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How do you mate the transaxle to the engine?


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I'm about to throw in the towel.  I've spent 6 hours straight trying to mate the transaxle back to the engine in my car.

 

I've made a pair of "pilot bolts" by cutting the heads off a pair of 100mm bolts and cutting a screwdriver slot in the ends for eventual removal.  They were placed at locations "B" and "F" in the Pelican photo.

 

Pic4.jpg

 

Using a HF transmission jack,  I've lifted the transaxle up and was able to get it started on the two pilot bolts.  It goes in until there is an approx. 30mm gap between the engine and tranny.  Then it just stops dead.   I've tried everything.  Wiggling it side to side.  Wiggling it up and down.  It just won't go in.

 

I was very careful with the clutch alignment tool,  holding the tool with one hand when starting to tighten the PP bolts down so that the alignment tool was in the center of its "wiggle range".

 

What's the trick?  I've wasted an entire day on this already.

Edited by Dennis Nicholls
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I dont have any experience of fitting Boxster transmissions, but on a conventional set up I always found it useful to put the transmission into gear so that the main shaft could be rotated by turning the driveshafts. You might need to hold one side while you rotate the other.

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I'm about to throw in the towel.  I've spent 6 hours straight trying to mate the transaxle back to the engine in my car.

 

I've made a pair of "pilot bolts" by cutting the heads off a pair of 100mm bolts and cutting a screwdriver slot in the ends for eventual removal.  They were placed at locations "B" and "F" in the Pelican photo.

 

Pic4.jpg

 

Using a HF transmission jack,  I've lifted the transaxle up and was able to get it started on the two pilot bolts.  It goes in until there is an approx. 30mm gap between the engine and tranny.  Then it just stops dead.   I've tried everything.  Wiggling it side to side.  Wiggling it up and down.  It just won't go in.

 

I was very careful with the clutch alignment tool,  holding the tool with one hand when starting to tighten the PP bolts down so that the alignment tool was in the center of its "wiggle range".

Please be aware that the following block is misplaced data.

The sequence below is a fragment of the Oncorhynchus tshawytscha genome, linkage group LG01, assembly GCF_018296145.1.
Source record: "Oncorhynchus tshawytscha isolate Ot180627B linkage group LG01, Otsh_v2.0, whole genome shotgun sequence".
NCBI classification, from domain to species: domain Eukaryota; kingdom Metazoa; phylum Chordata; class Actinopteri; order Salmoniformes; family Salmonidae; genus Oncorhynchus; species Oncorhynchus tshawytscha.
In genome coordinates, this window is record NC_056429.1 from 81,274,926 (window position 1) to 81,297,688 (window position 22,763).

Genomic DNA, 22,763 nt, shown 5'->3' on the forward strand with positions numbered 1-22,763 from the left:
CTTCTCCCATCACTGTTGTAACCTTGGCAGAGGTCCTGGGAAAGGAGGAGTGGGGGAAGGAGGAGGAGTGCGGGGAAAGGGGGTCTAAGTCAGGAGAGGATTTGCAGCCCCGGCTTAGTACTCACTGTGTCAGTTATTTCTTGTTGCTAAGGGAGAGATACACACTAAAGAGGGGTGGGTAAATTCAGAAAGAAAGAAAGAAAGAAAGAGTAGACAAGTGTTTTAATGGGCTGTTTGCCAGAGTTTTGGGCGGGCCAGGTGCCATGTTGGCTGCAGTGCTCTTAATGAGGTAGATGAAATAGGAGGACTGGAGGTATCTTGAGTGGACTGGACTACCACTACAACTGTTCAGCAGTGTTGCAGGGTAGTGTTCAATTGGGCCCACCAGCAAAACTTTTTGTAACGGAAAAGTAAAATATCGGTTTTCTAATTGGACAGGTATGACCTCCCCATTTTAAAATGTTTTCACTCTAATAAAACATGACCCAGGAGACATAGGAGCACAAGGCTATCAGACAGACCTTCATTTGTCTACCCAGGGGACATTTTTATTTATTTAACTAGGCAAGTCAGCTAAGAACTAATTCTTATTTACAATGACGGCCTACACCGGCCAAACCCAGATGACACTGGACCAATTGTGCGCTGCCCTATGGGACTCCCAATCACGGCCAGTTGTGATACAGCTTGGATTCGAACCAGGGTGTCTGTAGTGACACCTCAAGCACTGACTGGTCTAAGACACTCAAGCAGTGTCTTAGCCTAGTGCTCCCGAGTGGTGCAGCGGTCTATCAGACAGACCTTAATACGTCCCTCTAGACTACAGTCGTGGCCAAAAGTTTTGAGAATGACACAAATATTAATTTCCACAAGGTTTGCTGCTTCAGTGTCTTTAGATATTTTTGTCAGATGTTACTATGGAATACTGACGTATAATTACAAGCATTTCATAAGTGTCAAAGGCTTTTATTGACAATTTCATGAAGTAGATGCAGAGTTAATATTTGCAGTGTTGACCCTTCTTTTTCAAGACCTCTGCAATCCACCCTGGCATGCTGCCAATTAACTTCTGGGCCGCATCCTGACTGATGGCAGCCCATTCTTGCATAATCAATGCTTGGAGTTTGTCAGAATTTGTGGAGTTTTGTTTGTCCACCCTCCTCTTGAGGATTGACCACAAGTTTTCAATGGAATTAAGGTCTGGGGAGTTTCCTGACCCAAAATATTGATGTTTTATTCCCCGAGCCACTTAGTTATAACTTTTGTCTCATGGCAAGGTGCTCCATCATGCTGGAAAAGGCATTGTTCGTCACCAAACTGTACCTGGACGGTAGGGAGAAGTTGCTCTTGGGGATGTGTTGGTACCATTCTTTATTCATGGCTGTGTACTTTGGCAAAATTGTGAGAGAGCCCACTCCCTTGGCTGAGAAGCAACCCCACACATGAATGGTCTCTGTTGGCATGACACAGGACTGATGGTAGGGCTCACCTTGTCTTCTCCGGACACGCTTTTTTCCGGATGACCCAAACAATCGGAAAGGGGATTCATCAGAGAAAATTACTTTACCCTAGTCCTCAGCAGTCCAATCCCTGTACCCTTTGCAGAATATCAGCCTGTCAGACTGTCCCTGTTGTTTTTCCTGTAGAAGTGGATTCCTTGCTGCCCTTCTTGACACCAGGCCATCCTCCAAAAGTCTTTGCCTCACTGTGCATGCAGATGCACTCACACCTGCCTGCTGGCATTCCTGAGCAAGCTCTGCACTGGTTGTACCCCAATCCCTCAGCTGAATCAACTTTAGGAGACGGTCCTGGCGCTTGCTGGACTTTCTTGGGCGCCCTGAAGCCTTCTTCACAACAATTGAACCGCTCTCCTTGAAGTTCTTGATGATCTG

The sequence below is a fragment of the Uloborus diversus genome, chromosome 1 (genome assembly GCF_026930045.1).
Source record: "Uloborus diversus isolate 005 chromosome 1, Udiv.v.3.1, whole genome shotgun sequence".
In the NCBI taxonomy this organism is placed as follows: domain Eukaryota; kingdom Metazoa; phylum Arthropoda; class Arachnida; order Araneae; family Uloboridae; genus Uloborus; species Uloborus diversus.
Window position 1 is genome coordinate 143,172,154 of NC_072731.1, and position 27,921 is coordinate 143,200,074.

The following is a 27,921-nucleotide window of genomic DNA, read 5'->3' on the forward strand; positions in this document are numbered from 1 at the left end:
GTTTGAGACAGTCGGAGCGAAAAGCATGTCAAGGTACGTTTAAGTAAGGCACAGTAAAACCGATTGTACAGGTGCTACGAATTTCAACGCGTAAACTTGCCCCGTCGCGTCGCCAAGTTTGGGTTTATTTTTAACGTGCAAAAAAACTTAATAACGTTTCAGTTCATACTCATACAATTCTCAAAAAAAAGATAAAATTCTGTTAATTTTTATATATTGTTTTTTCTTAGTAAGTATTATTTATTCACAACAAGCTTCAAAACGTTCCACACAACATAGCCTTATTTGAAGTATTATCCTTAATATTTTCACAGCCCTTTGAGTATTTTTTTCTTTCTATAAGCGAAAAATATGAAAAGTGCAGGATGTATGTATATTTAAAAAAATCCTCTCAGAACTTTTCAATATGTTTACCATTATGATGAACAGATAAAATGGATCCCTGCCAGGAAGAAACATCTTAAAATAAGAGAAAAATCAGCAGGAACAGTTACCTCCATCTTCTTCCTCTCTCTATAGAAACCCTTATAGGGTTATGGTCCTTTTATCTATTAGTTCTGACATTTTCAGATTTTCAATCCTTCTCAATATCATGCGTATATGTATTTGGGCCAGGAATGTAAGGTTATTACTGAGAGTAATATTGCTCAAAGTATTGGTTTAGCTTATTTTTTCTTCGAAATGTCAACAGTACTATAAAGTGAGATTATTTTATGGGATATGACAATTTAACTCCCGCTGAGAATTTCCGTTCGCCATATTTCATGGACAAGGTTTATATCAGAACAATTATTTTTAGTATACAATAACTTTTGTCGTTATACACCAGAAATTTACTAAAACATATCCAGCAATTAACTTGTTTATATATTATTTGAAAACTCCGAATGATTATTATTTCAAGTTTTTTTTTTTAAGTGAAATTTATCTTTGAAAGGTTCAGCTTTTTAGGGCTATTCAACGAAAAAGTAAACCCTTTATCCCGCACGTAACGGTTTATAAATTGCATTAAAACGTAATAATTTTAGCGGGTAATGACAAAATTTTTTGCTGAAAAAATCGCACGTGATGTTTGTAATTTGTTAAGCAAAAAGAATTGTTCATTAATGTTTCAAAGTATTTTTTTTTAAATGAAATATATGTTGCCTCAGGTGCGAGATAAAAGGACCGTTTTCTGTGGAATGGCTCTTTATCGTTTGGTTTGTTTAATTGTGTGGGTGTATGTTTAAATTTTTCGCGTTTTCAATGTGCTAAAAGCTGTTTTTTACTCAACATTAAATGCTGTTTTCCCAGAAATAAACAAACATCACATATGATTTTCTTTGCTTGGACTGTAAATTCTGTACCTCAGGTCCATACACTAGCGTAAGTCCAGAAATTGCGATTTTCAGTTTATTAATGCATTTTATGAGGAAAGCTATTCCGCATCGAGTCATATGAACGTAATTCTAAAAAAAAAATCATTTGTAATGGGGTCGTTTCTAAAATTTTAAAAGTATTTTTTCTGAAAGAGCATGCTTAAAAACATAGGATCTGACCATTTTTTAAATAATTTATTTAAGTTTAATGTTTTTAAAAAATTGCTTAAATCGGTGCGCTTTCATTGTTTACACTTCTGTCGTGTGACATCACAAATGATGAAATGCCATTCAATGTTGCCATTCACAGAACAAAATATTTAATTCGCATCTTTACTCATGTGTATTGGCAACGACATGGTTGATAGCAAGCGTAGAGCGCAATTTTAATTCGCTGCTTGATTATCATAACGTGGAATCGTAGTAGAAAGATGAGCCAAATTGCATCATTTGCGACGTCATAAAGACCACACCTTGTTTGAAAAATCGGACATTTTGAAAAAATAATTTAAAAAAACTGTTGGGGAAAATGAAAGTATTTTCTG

What's the trick?  I've wasted an entire day on this already.

 

Take a break and look at the engine and trans from all sides; quite often, we see problems due to either the trans or engine being slightly "off axis" with each other(it does not take much of an angle to cause an issue like yours).  The front surface of the gear box and the mating surface on the engine case must be parallel, and as Timbo commented, putting the gearbox in gear so you can slightly rotate the input shaft by turning the axel can help as well.

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Yeah I pulled the tranny back off and checked to see if it's in gear.  By holding both output flanges I can rotate them both and cause the input shaft to turn. 

 

I put the cutch alignment tool back in for a second and it seems to fit just right.

 

Using blocks of wood I've tried to get the front surface of the tranny vertical on the tranny jack (using a bubble level).

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Quite often, I find that wiggling the trans slightly while pushing it towards the engine helps.  These things can be a pain in the butt to go back, or they simply just drop into place; like Forest Gump's box of chocolates, you never know what you are going to get. 

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Rotating the input shaft and push.  Here is a thread(link) on the 986 Forum with some discussion on the matter.

 

http://986forum.com/forums/performance-technical-chat/48316-transmission-installation.html

 

You don't know how ironic your posting is, considering my post #2 in this thread on the Miata forum a few weeks back:

 

http://forum.miata.net/vb/showthread.php?t=544688

 

The problem with the 986 is that the diff is built into the transaxle.  You have to spin both output flanges or the diff just spins without turning the tranny's output shaft.

 

My brilliant idea:  put a long bolt into one of the output flanges so it can't turn.  Then I'll have one hand to turn the other output flange and a free hand to push on the tranny.

 

EDIT  I got a long bolt out of my metric bucket and tested my idea....now I can spin the input shaft with only one hand on an output flange.  :thumbup:    The old "safecracker" Richard Feynman would be pleased.

Edited by Dennis Nicholls
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I recommend installing the clutch slave cylinder before mating the transaxle to the motor completely. Give yourself a little gap between the transaxle and the motor and install the slave cylinder, then tighten the tansaxle/motor bolts. Otherwise you will be fighting the pushrod of the slave cylinder while trying to insert the slave cylinder mounting bolt.

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I took Thursday off to recuperate.

 

Being able to spin only one output flange really helped.  All of a sudden the output flange would no longer turn - meaning the input shaft splines were locked into the clutch disc splines.  Then what prevented the tranny going in farther was that stupid stud at location "H".  I had to fuss a bit until it went into the hole in the engine case.  Then the entire tranny slid right in.

 

Jager,  I've read that before.  I'm leaving a small gap and will put in the clutch slave.  I'm taking a break now.

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